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In the 2019 Census, Viet Nam recorded the highest proportion of young people in the country’s history, creating the potential for a demographic dividend. Viet Nam’s 20.4 million young people, aged 10 – 24, accounted for 21% of the population, and the demographic window is projected to last until 2039. Young people’s success and well-being require targeted policies and services to allow them to reach their full potential, also in the area of sexual and reproductive health.
Evidence shows that Vietnamese young people are becoming sexually active at an earlier age. This highlights their need for reproductive health services and information. The unmet need for modern contraception amongst young female migrants aged 15-24 stands at 29.6%, and the adolescent birth rate stands at 11 per 1,000. Young people lack adequate and comprehensive information and services in sexual and reproductive health, and the situation is accentuated among ethnic minorities and people with disabilities (PWD). There is also a significant number of unwanted pregnancies among young people, especially among unmarried adolescents (aged 15-19 years) and youth. 
It is estimated that young people in the 16-29 age group living with HIV account for 38% of the total HIV infected population. Child marriage and early unions are still a very common cultural norm and practice, which prevents girls from pursuing education and planning for their life.  In Viet Nam, 9% of girls in the 20-24 age group were married before their 18th birthday, which is more common in rural areas (12.2%) than in urban areas (3.7%). Child marriage is a major contributory factor in adolescent pregnancy.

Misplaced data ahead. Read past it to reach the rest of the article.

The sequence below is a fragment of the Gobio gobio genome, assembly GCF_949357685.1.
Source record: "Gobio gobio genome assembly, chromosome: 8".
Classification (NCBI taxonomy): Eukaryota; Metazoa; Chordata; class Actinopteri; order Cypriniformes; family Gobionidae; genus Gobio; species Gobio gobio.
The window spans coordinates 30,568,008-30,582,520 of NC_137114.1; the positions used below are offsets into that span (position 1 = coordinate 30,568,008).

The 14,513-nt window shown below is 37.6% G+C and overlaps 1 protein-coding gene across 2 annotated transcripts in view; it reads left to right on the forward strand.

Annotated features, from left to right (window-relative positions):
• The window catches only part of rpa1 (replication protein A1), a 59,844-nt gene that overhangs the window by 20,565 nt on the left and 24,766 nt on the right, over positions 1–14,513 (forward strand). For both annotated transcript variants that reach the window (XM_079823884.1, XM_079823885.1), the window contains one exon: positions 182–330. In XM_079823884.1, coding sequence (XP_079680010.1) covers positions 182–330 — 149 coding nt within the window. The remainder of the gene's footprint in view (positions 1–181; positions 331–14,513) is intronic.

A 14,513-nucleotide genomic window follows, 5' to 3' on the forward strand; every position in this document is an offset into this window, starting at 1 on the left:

Efforts to promote youth participation are being carried out in Viet Nam, but require much more attention. Only 14.3% of the 496 members of the 14th National Assembly are young members aged under 40 years, and at provincial level, only 8.52% of those who have been elected to the People’s Councils are under 35 years.   The Ministry of Home Affairs reported that nearly 40% of young people have never participated in processes linked to policy development related to youth. 

What we do

UNFPA supports the government of Viet Nam on the key following interventions to promote youth development: 

a.    Expand mechanisms/platforms for dialogue between policy/decision makers and young people; 
b.    Capacitate young people on their effective participation in dialogue sessions at national and sub-national levels; 
c.    Partner with youth-led organizations in the implementation and management of the Youth Law as well as its national and provincial implementation plans and for humanitarian action; 
d.    Promote and advocate for young people in decision-making positions; 
e.    Monitor youth development through data generation and the use of National Youth Development Indicators; and 
f.    Promote the multi-sectoral approach to SRHR for young people and a nationwide roll-out of comprehensive sexuality education and life-skill education for in and out-of-school youth as well as young people with disabilities.